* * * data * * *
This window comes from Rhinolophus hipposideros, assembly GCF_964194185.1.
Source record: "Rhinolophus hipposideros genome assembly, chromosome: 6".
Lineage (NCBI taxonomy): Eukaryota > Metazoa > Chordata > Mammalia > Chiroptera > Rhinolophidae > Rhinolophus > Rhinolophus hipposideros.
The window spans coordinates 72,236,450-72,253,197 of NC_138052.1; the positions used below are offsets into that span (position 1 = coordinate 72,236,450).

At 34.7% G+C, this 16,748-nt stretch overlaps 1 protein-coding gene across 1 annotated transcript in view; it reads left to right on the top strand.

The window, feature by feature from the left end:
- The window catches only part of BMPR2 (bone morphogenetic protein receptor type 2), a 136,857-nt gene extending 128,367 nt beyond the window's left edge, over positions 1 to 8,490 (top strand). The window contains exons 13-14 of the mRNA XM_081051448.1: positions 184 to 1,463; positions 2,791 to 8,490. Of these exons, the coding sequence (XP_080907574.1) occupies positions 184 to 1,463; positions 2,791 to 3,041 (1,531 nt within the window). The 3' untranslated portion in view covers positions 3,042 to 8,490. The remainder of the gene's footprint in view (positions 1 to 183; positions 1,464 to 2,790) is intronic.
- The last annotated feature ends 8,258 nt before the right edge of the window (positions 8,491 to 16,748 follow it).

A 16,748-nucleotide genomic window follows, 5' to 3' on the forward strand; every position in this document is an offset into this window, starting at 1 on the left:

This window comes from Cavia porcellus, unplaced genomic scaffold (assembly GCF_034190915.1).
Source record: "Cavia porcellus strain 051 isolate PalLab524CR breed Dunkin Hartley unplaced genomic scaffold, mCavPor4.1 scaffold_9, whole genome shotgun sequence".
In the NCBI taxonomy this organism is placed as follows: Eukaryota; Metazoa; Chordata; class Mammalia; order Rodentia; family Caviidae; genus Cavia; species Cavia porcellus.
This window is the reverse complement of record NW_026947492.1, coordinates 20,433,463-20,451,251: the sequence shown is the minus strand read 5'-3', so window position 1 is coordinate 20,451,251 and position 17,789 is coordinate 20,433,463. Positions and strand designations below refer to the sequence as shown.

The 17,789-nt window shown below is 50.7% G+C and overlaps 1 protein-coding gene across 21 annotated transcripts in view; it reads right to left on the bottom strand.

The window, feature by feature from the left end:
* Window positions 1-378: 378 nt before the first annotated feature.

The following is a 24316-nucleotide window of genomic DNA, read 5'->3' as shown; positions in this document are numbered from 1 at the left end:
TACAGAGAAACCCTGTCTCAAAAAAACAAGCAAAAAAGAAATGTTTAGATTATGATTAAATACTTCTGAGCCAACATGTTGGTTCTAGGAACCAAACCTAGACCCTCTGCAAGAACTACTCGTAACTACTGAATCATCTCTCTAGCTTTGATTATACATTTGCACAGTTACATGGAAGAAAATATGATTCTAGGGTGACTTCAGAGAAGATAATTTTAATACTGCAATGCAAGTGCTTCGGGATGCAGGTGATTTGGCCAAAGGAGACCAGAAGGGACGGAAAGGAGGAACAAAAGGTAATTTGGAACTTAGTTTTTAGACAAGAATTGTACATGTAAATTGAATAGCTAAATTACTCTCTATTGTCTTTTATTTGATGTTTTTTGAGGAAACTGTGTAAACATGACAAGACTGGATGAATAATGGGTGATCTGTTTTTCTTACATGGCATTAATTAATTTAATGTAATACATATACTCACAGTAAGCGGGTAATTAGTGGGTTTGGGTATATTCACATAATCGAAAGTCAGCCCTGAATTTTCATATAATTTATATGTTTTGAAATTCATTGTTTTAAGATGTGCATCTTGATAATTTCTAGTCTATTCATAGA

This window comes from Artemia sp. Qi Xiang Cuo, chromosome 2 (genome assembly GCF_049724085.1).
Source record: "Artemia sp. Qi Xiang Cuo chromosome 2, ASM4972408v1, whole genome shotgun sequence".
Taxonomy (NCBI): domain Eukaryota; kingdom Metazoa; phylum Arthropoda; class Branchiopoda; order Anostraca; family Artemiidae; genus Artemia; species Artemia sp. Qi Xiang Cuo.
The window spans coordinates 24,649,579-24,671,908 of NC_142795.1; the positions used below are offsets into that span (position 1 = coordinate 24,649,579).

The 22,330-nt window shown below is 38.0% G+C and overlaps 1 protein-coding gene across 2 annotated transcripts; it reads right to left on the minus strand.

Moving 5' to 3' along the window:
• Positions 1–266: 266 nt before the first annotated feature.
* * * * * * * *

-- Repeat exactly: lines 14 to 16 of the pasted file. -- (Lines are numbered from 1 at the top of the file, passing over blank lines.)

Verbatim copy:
The 17,789-nt window shown below is 50.7% G+C and overlaps 1 protein-coding gene across 21 annotated transcripts in view; it reads right to left on the bottom strand.

The window, feature by feature from the left end:
* Window positions 1-378: 378 nt before the first annotated feature.